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As Harvard faces increased regulatory pressure, the influence of its internal legal apparatus grows.
Asian-American groups filed a federal complaint against Harvard calling for an investigation into what they charge is the College’s “unlawful use of race” in its admissions process.
Graduates of United World Colleges, a group of 14 boarding schools across five continents, credit their international education with providing a formative experience for college.
About 81 percent of students admitted to the Class of 2019 plan to matriculate, which is about even with the rates of the past two years.
The motion, dated April 29, cites as its movants nine prospective students intending to apply to Harvard and five current students at the College.
The lawsuit alleges that Harvard sets “target percentages” for underrepresented minorities and illegal quotas on students of Asian descent in its undergraduate admissions processes.
Sony Entertainment CEO Michael M. Lynton '82 is heavily involved in Harvard business both in his capacity as a member of the University’s second-highest governing body and as a donor and active alumnus.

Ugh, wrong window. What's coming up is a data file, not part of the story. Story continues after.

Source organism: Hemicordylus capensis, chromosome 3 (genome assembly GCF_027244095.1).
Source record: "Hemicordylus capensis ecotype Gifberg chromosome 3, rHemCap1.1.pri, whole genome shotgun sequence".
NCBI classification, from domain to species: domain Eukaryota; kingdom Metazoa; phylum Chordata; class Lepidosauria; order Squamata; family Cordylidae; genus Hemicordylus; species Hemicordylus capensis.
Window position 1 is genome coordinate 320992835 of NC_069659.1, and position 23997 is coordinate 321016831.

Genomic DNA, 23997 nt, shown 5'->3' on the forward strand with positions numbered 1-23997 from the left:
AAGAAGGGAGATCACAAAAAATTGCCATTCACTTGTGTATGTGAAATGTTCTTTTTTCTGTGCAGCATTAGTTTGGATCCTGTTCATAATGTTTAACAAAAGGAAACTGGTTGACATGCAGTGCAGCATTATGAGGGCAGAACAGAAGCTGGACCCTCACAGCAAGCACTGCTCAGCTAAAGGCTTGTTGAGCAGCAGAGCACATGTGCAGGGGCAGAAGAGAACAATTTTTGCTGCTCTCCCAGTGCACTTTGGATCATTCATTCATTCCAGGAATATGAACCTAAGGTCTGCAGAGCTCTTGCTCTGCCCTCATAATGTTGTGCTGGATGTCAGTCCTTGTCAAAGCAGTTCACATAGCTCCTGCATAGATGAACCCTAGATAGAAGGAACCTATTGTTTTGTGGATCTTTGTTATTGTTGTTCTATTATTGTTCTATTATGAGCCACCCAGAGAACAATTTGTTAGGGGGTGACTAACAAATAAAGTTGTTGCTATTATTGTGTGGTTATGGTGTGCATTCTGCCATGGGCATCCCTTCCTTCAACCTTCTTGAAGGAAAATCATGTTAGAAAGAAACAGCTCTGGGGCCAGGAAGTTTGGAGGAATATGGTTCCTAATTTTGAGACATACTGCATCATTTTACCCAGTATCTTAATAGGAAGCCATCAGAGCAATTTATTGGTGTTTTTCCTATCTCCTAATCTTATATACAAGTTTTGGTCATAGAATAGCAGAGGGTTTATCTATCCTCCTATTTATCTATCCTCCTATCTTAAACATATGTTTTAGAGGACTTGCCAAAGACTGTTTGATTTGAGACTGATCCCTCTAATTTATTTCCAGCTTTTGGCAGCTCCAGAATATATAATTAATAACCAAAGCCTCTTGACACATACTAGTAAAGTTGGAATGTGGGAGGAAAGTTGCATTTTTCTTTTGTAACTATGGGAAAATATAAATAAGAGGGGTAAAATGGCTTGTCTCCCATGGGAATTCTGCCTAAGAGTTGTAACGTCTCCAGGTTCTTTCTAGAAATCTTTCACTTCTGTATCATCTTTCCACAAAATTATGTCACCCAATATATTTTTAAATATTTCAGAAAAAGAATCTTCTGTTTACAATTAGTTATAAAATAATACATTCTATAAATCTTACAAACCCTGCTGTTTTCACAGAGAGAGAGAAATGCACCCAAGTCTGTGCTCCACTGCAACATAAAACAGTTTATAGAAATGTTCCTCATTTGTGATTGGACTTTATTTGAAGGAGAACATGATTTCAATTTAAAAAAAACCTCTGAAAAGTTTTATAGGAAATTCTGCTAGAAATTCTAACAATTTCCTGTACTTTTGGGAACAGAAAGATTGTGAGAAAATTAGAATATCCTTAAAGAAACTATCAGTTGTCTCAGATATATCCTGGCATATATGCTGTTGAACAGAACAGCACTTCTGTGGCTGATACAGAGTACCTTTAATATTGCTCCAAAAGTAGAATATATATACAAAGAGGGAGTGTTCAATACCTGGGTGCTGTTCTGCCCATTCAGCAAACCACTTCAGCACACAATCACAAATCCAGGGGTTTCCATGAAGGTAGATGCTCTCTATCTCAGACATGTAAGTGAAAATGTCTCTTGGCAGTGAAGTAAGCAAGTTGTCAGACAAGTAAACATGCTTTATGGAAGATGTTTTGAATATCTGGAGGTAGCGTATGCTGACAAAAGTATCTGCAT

The Lawyers’ Committee for Civil Rights and Economic Justice is preparing to intervene against a pending lawsuit that alleges that Harvard uses “racially and ethnically discriminatory policies” in its admissions process.
Only prospective students who received permission based on religious or medical reasons to arrive a day early for Visitas will be allowed to attend Yardfest.
"Check In" will allow admitted students to use the camera on their smartphones to scan barcodes assigned to individual clubs, which will automatically register them for emails.
The professor who spearheaded the initiative to create the Theater, Dance, and Media concentration is turning his efforts to attracting both current students and admitted members of the Class of 2019.
Dean of Admissions and Financial Aid William R. Fitzsimmons ’67 has speculated that the Admissions Office’s use of a new low-income student outreach program called Harvard College Connection may have contributed to a larger pool of applicants than in previous years.
According to admissions experts, the historic decline in admissions rates has been driven by students applying to larger numbers of colleges and increased university recruiting efforts.
Admissions officers are still considering how to weigh edX courses against conventional AP or IB classes when evaluating applicants.